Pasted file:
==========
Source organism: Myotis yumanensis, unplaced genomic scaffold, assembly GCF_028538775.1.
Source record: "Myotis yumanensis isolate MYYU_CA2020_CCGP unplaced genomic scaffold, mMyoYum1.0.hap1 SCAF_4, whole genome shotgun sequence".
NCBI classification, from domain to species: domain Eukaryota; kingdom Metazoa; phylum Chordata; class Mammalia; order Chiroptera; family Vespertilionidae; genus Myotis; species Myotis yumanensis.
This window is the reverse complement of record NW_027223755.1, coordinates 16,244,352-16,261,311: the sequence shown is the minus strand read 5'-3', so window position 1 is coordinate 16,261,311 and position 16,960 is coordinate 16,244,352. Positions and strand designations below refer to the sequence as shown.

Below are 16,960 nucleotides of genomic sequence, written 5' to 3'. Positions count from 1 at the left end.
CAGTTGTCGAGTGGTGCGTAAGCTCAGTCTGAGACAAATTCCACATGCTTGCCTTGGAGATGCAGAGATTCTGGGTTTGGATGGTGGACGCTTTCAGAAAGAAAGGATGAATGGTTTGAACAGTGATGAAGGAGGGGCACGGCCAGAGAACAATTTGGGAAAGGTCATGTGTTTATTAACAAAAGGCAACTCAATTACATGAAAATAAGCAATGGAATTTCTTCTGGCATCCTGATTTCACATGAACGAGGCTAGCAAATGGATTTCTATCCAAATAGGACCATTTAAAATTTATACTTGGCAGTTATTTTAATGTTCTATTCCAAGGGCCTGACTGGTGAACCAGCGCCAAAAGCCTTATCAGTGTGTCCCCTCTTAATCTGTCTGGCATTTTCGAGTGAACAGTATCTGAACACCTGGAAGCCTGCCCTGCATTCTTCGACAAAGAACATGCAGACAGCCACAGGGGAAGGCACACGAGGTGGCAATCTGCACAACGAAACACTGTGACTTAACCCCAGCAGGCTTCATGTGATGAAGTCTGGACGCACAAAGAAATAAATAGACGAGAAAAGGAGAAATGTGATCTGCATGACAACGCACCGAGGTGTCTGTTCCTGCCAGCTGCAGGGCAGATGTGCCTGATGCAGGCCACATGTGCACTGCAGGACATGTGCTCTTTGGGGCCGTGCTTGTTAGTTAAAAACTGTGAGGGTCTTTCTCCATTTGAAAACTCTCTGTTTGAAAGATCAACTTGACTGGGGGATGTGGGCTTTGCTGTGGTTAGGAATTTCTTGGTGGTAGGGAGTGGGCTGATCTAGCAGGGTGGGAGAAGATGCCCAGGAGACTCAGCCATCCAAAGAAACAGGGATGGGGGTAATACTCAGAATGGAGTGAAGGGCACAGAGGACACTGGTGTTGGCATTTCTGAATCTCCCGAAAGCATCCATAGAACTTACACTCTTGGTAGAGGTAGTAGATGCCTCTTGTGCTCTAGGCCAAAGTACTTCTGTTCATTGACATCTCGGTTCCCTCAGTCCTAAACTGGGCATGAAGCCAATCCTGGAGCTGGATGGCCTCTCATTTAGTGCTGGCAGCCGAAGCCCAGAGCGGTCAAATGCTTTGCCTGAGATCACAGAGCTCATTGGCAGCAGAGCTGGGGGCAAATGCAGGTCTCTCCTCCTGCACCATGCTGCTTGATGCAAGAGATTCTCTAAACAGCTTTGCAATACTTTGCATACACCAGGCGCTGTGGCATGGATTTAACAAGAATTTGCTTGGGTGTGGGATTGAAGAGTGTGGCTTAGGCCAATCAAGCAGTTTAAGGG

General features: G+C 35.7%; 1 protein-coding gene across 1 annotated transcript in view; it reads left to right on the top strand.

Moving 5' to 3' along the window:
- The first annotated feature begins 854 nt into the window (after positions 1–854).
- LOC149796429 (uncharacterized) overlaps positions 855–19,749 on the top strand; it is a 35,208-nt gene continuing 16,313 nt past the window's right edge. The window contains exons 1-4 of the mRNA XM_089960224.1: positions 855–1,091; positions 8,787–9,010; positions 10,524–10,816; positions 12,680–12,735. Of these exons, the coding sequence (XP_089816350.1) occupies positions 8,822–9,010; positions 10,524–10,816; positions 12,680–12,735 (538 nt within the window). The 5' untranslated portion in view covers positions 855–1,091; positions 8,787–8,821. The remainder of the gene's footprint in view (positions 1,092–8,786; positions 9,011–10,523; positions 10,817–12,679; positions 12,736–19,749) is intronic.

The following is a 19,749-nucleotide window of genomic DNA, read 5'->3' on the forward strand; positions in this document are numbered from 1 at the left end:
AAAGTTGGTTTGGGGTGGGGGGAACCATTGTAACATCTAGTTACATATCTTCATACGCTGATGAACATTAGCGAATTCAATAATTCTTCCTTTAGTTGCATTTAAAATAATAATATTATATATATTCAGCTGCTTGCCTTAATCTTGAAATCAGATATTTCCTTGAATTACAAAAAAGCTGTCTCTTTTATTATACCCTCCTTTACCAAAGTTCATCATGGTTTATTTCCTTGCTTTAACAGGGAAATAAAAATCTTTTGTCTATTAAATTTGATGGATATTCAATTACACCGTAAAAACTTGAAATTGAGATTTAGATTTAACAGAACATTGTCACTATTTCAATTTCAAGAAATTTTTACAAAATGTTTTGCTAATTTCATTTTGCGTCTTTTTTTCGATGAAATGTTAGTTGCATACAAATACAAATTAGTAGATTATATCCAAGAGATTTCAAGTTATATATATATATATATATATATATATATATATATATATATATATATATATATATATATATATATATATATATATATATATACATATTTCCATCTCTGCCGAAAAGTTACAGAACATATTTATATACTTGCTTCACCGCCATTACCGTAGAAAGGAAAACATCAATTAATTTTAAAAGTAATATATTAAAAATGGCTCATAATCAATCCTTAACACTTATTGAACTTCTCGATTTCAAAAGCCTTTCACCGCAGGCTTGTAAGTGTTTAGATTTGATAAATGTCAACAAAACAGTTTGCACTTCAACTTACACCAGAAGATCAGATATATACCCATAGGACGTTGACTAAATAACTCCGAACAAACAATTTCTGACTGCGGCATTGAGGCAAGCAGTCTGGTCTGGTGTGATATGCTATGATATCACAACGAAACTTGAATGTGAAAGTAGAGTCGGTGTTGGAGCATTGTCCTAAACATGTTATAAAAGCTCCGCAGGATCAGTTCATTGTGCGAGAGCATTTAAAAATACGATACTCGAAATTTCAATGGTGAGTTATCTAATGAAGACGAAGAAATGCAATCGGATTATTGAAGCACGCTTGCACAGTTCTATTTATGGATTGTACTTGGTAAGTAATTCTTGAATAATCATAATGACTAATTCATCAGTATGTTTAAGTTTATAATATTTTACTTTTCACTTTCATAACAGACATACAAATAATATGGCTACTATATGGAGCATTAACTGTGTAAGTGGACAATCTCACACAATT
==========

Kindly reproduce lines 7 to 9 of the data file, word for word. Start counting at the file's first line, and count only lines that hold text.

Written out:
General features: G+C 35.7%; 1 protein-coding gene across 1 annotated transcript in view; it reads left to right on the top strand.

Moving 5' to 3' along the window:
- The first annotated feature begins 854 nt into the window (after positions 1–854).